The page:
3. Insist on clear, ethical journalistic standards. It’s vital for the credibility of the individual journalists, as well as of the organization, that adherence to common ethical standards and practices be front and center. This reassures sources and employees that corners won’t be cut at the expense of the people who sometimes risk a great deal to share their stories. Mic leadership showed little respect for those standards, after abruptly announcing the company’s closure.

  4. Establish committees with representatives of company leadership, to ensure diverse hiring (race/ethnicity, gender, sexuality, people with disability, religion, etc.) at all levels, and as a crucial element of any growth strategy. Urge further support of journalism diversity by sending recruiters and newsroom employees to any and all relevant industry conventions, especially the national associations of Black, Asian, Hispanic, Native American and LGBTQ journalists. Although Mic leadership sent employees to these conferences and maintained a noticeably diverse rank-and-file workforce, the executive team was always overwhelmingly white and cisgender.

  5. Discuss your wages with your colleagues, and find out if anyone (particularly women or people of color) is being unfairly compensated for similar work. Advocate for regular raises and access to benefits for your part-time colleagues. And discourage the abuse of contract workers and other precarious employees who do not have access to benefits.

  6. Create policy around newsroom employees' rights to their work: Unpublished writings, still images and video footage, graphic design assets, audio recordings, notes, documents and research that were reported, created, sourced or obtained by a newsroom employee should be their property, in the event of an acquisition, a layoff, a closure or other transition. As it stands, Mic’s laid off editorial workforce has no assurances that their unpublished work is not now the exclusive property of Bustle Media Group.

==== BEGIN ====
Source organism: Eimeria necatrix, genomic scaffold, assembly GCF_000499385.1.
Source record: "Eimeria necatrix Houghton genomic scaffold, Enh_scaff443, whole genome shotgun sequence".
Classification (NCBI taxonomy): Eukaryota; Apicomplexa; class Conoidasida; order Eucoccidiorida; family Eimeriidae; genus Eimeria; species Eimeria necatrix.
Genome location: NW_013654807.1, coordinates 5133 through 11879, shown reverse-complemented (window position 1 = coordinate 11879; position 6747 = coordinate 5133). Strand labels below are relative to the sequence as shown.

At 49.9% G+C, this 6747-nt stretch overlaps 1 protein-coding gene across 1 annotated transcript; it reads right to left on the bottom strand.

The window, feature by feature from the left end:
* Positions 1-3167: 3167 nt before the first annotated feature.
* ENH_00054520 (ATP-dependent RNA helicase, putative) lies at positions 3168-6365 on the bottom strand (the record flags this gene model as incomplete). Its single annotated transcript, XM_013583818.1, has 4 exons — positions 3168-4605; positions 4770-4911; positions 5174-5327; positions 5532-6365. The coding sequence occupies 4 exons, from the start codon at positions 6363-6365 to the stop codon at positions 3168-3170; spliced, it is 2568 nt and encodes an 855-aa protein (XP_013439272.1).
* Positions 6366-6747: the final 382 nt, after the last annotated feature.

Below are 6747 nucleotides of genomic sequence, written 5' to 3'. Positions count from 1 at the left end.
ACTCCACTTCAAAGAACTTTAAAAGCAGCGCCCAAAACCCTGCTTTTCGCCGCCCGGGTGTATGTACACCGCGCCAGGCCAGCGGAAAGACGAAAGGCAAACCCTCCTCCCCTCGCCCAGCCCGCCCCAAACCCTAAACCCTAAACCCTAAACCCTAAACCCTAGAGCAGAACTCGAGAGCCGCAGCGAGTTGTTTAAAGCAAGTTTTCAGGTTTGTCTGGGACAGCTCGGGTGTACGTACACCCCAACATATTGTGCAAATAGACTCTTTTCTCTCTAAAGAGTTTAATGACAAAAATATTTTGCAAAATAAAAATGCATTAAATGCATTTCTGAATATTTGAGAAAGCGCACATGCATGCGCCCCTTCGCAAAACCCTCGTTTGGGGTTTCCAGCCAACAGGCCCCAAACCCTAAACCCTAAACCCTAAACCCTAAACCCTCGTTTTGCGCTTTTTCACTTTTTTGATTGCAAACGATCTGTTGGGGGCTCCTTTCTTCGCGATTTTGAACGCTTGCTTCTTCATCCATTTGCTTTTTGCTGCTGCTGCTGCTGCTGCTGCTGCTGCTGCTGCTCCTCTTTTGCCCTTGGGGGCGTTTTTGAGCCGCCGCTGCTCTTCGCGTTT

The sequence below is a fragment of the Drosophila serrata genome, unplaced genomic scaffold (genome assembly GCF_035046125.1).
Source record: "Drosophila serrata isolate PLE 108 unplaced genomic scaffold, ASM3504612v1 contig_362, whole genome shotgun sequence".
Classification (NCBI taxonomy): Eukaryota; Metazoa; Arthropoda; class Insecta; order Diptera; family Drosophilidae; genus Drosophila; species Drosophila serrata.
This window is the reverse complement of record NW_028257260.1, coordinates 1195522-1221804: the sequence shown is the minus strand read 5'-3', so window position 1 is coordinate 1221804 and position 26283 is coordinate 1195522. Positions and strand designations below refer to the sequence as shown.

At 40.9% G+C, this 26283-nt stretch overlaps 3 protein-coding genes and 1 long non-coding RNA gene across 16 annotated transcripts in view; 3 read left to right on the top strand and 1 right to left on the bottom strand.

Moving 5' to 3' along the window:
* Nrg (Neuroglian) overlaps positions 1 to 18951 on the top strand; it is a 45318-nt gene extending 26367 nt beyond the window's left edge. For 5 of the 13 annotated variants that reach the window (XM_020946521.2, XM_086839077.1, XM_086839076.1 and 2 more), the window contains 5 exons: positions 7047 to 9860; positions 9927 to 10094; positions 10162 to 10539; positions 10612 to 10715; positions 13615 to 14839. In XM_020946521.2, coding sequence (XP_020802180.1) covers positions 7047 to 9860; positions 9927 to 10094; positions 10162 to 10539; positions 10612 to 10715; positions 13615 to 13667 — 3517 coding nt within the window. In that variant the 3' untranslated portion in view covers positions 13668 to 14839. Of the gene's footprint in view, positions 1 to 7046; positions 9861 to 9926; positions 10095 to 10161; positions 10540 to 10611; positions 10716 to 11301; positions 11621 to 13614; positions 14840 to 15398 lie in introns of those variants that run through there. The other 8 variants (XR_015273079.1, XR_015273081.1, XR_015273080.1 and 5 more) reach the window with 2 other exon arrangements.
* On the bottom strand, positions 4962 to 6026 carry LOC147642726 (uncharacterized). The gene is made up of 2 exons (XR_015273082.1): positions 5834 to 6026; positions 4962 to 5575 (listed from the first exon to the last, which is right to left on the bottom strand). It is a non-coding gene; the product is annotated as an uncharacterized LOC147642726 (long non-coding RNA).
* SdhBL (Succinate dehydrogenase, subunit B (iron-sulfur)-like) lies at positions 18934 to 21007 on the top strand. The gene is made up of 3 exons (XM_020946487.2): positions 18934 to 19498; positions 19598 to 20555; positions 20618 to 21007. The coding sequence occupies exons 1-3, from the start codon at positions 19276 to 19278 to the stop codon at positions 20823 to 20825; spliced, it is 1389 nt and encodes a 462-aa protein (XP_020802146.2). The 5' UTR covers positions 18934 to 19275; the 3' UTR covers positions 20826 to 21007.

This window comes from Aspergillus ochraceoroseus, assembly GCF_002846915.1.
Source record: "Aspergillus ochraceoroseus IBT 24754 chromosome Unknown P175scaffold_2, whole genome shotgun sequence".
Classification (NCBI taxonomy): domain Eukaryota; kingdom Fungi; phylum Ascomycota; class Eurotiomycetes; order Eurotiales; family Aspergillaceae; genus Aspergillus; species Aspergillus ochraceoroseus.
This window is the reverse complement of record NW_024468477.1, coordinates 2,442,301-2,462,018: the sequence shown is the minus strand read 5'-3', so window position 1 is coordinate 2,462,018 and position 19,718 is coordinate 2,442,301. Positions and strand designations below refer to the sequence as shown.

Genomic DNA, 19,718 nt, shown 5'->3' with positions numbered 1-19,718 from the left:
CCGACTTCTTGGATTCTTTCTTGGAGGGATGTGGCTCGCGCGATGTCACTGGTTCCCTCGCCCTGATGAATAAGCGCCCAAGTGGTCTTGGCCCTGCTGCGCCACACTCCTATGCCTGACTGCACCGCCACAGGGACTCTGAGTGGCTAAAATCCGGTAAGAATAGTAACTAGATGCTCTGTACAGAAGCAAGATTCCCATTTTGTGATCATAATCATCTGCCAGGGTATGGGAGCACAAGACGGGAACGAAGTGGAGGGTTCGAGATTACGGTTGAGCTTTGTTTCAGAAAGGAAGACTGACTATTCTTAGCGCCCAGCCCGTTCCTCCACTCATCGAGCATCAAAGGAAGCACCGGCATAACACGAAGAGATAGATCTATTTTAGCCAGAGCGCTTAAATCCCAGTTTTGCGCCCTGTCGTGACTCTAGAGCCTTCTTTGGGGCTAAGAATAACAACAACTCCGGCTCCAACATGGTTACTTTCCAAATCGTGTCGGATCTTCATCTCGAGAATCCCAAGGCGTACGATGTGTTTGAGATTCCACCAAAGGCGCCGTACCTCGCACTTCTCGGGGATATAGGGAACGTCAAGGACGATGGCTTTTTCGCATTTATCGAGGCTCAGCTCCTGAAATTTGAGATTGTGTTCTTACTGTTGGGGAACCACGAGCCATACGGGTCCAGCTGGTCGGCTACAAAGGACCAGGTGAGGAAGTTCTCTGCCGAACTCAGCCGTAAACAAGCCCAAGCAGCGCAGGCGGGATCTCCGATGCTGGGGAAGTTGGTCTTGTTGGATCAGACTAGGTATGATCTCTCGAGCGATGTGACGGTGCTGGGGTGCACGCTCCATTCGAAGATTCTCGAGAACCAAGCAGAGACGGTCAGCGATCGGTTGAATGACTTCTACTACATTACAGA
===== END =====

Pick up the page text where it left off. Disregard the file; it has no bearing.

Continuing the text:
7. Your welfare matters! Advocate for mental health check-ins and resources for newsroom employees who routinely cover, edit and support stories about traumatic events. Get clarity on newsroom policy around sexual assault and harassment, and the reporting of those crimes and offenses. Transparently cover allegations and incidents that occur in your own newsrooms. Mic leadership has a history of fumbling opportunities to provide these resources — the seven-year-old company hired its first experienced human resources professional less than a year before the layoffs.

  8. Get serious about infrastructure for archiving work published in digital outlets. Stories should not disappear from the internet in the event of a closure or acquisition. Stories that have homes on distributed platforms should be archived independently and in perpetuity, so that newsroom employees can use that work in portfolios and so that the public can also reference and cite that work. And as it stands, laid-off editorial workers have no assurances that their work will remain accessible under the stewardship of Bustle Media Group.

If you support these resolutions, share this statement with your colleagues, your unions, your journalism associations and your J-school programs. And share these resolutions on social media, with the hashtag #DignityInMedia.

The Mic Union
The NewsGuild of New York